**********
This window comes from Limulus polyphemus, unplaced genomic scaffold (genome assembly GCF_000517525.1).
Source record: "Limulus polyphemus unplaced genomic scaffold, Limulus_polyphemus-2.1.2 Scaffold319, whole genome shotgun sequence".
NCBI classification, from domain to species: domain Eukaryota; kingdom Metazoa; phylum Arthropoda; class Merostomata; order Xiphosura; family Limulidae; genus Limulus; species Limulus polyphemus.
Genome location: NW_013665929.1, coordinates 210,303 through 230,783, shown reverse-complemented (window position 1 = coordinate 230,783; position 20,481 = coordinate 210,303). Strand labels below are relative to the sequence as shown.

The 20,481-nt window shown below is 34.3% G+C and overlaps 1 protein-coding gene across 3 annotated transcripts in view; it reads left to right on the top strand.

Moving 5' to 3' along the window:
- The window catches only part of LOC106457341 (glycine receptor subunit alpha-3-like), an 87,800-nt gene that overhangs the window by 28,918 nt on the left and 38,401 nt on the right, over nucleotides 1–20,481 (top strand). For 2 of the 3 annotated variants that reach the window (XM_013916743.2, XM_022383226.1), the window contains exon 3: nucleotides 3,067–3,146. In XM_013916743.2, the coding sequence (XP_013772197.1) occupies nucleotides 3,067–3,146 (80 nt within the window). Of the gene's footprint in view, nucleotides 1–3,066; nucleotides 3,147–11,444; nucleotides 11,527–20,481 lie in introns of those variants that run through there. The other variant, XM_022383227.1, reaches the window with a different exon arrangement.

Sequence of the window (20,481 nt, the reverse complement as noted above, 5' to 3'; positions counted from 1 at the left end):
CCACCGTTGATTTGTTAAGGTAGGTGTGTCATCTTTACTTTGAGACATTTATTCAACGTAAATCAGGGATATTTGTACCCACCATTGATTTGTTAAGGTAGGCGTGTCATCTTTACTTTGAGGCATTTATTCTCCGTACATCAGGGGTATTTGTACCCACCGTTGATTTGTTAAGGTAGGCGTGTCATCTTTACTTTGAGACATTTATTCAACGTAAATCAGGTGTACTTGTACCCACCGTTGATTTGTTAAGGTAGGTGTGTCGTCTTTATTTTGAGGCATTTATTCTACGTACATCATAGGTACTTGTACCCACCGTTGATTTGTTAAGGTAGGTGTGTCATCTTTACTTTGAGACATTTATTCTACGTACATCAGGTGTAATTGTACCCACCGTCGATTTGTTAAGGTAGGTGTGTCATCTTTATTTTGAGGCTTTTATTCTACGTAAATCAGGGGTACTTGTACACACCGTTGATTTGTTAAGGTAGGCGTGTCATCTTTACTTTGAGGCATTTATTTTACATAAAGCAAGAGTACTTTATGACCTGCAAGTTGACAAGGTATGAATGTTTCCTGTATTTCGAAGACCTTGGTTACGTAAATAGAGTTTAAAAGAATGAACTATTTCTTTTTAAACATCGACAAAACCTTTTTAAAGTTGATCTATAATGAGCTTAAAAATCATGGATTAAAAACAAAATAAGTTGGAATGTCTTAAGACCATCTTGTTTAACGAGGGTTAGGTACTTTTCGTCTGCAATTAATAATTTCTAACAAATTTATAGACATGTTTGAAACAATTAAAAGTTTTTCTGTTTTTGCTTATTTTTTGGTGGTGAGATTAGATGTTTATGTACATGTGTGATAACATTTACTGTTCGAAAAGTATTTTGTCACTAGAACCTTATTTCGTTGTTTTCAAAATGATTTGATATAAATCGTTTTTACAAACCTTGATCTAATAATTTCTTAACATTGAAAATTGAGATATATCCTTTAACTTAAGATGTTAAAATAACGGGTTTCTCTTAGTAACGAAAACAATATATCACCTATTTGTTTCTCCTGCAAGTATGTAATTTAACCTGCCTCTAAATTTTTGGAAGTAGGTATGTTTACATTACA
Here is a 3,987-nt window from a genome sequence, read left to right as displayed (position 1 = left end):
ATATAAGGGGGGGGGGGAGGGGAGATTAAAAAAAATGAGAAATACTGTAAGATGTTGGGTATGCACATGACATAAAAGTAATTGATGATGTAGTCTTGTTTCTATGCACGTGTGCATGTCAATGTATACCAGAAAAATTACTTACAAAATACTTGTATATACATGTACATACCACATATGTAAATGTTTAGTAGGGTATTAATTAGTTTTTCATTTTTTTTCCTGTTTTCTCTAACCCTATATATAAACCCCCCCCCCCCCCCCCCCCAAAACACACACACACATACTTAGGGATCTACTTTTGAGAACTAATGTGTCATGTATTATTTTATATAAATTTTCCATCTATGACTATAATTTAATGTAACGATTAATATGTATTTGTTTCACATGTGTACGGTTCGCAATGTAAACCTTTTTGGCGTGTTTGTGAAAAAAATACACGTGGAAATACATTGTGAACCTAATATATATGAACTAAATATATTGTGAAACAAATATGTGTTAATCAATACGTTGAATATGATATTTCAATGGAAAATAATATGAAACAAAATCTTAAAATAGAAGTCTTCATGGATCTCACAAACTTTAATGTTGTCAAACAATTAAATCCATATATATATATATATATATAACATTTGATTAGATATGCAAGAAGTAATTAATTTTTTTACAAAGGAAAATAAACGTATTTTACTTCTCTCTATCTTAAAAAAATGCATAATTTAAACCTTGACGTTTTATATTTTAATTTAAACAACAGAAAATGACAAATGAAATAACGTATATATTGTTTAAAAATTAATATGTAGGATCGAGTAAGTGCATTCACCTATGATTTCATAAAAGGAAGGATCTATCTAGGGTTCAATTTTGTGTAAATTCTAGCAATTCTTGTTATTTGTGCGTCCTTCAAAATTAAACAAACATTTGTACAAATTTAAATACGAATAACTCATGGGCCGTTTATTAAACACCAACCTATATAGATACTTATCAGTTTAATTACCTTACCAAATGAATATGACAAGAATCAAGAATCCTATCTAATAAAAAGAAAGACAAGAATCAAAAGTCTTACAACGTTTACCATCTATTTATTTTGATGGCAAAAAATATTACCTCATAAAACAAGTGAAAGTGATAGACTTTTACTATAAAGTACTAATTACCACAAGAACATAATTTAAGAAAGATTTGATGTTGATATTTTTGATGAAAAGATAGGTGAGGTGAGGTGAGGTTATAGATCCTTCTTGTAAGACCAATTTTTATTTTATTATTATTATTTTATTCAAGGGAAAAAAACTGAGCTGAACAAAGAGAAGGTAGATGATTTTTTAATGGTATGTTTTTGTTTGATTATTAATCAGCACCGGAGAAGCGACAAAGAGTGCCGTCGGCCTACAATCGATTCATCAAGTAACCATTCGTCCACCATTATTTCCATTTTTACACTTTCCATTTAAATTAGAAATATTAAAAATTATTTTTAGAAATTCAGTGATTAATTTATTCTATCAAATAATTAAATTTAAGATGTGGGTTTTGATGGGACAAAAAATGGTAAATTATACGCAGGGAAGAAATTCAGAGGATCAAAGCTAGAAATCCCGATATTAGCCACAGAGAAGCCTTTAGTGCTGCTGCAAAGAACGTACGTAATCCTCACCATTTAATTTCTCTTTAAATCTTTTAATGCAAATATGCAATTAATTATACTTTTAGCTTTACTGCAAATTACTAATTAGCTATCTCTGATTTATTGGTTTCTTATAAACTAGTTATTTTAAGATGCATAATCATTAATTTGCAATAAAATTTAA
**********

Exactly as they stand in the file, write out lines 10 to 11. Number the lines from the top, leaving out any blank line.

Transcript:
Here is a 3,987-nt window from a genome sequence, read left to right as displayed (position 1 = left end):
ATATAAGGGGGGGGGGGAGGGGAGATTAAAAAAAATGAGAAATACTGTAAGATGTTGGGTATGCACATGACATAAAAGTAATTGATGATGTAGTCTTGTTTCTATGCACGTGTGCATGTCAATGTATACCAGAAAAATTACTTACAAAATACTTGTATATACATGTACATACCACATATGTAAATGTTTAGTAGGGTATTAATTAGTTTTTCATTTTTTTTCCTGTTTTCTCTAACCCTATATATAAACCCCCCCCCCCCCCCCCCCCAAAACACACACACACATACTTAGGGATCTACTTTTGAGAACTAATGTGTCATGTATTATTTTATATAAATTTTCCATCTATGACTATAATTTAATGTAACGATTAATATGTATTTGTTTCACATGTGTACGGTTCGCAATGTAAACCTTTTTGGCGTGTTTGTGAAAAAAATACACGTGGAAATACATTGTGAACCTAATATATATGAACTAAATATATTGTGAAACAAATATGTGTTAATCAATACGTTGAATATGATATTTCAATGGAAAATAATATGAAACAAAATCTTAAAATAGAAGTCTTCATGGATCTCACAAACTTTAATGTTGTCAAACAATTAAATCCATATATATATATATATATATAACATTTGATTAGATATGCAAGAAGTAATTAATTTTTTTACAAAGGAAAATAAACGTATTTTACTTCTCTCTATCTTAAAAAAATGCATAATTTAAACCTTGACGTTTTATATTTTAATTTAAACAACAGAAAATGACAAATGAAATAACGTATATATTGTTTAAAAATTAATATGTAGGATCGAGTAAGTGCATTCACCTATGATTTCATAAAAGGAAGGATCTATCTAGGGTTCAATTTTGTGTAAATTCTAGCAATTCTTGTTATTTGTGCGTCCTTCAAAATTAAACAAACATTTGTACAAATTTAAATACGAATAACTCATGGGCCGTTTATTAAACACCAACCTATATAGATACTTATCAGTTTAATTACCTTACCAAATGAATATGACAAGAATCAAGAATCCTATCTAATAAAAAGAAAGACAAGAATCAAAAGTCTTACAACGTTTACCATCTATTTATTTTGATGGCAAAAAATATTACCTCATAAAACAAGTGAAAGTGATAGACTTTTACTATAAAGTACTAATTACCACAAGAACATAATTTAAGAAAGATTTGATGTTGATATTTTTGATGAAAAGATAGGTGAGGTGAGGTGAGGTTATAGATCCTTCTTGTAAGACCAATTTTTATTTTATTATTATTATTTTATTCAAGGGAAAAAAACTGAGCTGAACAAAGAGAAGGTAGATGATTTTTTAATGGTATGTTTTTGTTTGATTATTAATCAGCACCGGAGAAGCGACAAAGAGTGCCGTCGGCCTACAATCGATTCATCAAGTAACCATTCGTCCACCATTATTTCCATTTTTACACTTTCCATTTAAATTAGAAATATTAAAAATTATTTTTAGAAATTCAGTGATTAATTTATTCTATCAAATAATTAAATTTAAGATGTGGGTTTTGATGGGACAAAAAATGGTAAATTATACGCAGGGAAGAAATTCAGAGGATCAAAGCTAGAAATCCCGATATTAGCCACAGAGAAGCCTTTAGTGCTGCTGCAAAGAACGTACGTAATCCTCACCATTTAATTTCTCTTTAAATCTTTTAATGCAAATATGCAATTAATTATACTTTTAGCTTTACTGCAAATTACTAATTAGCTATCTCTGATTTATTGGTTTCTTATAAACTAGTTATTTTAAGATGCATAATCATTAATTTGCAATAAAATTTAA